DIVISIONAL UNIT: 2nd Canadian Infantry Division
4th Infantry Brigade
21st Battalion - Eastern Ontario
Canadian Infantry Corps
SERVICE NO: 475460
RESIDENCE: St. Catharines – Ontario
DATE OF BIRTH: May 5, 1892
McKillop Township – Huron County
DATE OF DEATH: September 30, 1916 24 years 3 months
CEMETERY: Ovillers Military Cemetery – Ovillers –
Somme – France
XVII N 7
PARENTS: Mr. and Mrs John M. Govenlock – Seaforth – Ontario
Occupation: Teacher Religion: Presbyterian
Enlistment: Montreal – October 20, 1915 into 4th Universities Company of the P.P.C.L.I.
Enlistment Age: 23 years 6 months
Private Govenlock had departed from Canada and arrived overseas in England in early December of 1915. Private Govenlock on March 21, 1916 he was taken on strength by the 39th Battalion at West Sandling and did signals training. He was there until September 3, 1916 at which time he transferred to the 21st Battalion and on September 12th joined his unit in the field.
Private Govenlock was acting as a signaller when he was killed by an enemy shell while in the trenches near Courcelette on the Somme front.
Thomas received his education at McKillop Township Public School and Seaforth Collegiate Institute and following his earning and receiving his teaching certificate he taught at Steelton, Sault Ste Marie and St. Catherines Collegiate Institute.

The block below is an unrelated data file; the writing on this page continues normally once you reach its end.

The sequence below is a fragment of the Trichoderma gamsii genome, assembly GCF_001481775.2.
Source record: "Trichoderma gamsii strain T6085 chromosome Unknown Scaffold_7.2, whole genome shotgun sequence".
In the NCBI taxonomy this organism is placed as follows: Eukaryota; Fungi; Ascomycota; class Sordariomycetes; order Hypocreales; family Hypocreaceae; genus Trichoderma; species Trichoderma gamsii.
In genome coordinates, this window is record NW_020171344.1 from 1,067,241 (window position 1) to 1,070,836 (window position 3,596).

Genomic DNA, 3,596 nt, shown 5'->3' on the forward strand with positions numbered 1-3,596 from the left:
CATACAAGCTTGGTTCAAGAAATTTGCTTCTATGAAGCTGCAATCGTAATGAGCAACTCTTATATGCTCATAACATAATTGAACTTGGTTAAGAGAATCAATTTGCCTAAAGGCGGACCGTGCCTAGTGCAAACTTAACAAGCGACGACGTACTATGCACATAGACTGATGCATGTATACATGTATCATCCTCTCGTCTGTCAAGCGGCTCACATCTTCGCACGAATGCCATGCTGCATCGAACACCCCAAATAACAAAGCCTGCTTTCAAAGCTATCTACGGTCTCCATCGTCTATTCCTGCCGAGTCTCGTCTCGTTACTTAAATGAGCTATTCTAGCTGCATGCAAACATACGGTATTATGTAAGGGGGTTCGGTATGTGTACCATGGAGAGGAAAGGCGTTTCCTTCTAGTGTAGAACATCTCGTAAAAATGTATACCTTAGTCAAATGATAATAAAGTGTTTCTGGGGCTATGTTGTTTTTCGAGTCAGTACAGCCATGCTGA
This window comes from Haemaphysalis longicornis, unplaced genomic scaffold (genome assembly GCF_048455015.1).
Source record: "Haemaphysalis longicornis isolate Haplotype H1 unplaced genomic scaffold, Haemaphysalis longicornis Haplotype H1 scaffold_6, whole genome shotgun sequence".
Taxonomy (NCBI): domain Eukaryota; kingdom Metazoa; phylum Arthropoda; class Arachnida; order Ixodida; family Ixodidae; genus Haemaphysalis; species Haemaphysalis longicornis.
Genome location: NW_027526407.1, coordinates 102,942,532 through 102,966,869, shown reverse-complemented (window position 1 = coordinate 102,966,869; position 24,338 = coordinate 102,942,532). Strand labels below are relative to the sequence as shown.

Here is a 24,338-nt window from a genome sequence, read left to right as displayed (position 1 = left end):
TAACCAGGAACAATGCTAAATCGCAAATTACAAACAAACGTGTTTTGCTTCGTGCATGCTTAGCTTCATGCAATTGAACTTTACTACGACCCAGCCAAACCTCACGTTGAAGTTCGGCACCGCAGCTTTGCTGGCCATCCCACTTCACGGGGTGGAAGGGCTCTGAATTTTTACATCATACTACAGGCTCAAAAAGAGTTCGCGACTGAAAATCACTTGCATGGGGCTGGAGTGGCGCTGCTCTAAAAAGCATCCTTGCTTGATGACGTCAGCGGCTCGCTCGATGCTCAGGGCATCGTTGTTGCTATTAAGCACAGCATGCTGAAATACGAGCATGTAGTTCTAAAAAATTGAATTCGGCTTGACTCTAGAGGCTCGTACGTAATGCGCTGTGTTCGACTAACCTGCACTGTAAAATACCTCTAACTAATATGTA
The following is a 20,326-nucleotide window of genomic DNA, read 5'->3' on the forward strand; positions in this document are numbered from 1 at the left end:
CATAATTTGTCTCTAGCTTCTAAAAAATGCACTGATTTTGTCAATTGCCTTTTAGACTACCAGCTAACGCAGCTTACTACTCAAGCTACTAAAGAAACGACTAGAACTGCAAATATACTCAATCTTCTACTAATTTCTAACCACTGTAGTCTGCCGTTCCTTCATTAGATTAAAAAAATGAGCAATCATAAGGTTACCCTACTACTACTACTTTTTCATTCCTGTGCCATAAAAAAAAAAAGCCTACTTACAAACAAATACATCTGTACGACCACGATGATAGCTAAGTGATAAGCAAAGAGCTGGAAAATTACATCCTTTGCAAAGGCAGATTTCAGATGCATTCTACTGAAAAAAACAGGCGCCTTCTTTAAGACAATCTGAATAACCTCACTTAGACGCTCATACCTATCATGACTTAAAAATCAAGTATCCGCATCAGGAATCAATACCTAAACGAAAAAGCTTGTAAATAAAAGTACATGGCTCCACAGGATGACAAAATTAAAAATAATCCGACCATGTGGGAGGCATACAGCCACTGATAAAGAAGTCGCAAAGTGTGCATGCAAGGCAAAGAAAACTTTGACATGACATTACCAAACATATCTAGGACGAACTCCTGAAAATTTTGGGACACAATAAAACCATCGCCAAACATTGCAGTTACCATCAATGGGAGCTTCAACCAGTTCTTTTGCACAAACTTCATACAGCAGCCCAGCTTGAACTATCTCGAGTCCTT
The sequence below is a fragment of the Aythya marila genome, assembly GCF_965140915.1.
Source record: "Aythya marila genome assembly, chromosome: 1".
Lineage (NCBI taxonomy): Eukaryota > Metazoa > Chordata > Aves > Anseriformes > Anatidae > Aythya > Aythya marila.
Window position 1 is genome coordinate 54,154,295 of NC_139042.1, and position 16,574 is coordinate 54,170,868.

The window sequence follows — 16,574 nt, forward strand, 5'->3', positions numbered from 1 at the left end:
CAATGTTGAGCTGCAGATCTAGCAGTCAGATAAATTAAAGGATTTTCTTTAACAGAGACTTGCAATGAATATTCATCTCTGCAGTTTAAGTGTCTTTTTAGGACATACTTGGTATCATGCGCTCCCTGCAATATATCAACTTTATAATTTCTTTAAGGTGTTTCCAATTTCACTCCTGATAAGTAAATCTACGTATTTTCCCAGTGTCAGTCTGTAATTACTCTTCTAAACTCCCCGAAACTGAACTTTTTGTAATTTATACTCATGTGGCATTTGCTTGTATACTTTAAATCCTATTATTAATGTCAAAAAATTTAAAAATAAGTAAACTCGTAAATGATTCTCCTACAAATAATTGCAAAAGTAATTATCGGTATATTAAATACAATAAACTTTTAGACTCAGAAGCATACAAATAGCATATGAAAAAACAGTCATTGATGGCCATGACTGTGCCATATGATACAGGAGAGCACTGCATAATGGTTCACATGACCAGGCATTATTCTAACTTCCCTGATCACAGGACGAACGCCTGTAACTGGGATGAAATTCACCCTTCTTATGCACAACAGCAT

He is remembered on the Roll of Service at the University of Toronto.
During the night of September 29/30 it was relatively calm. However, during the day the enemy shelled Coucelette most of the day. They also heavily shelled Dyke Road, The Quarry and the East Miraumont Road. Heavy casualties were taken in the ranks of the runners and somehow communications were maintained. As well during the night the construction and strengthening of the line was continuous. It was during this day of enemy artillery bombardments when Private Govenlock suffered his fatals wounds.
Late on the evening of the September 30th the 21st Battalion was relieved by the 18th Infantry Battalion.
A bomb store containing a large number of bombs left in Courcelette by the enemy was hit by a shell and a series of destructive explosions ensued.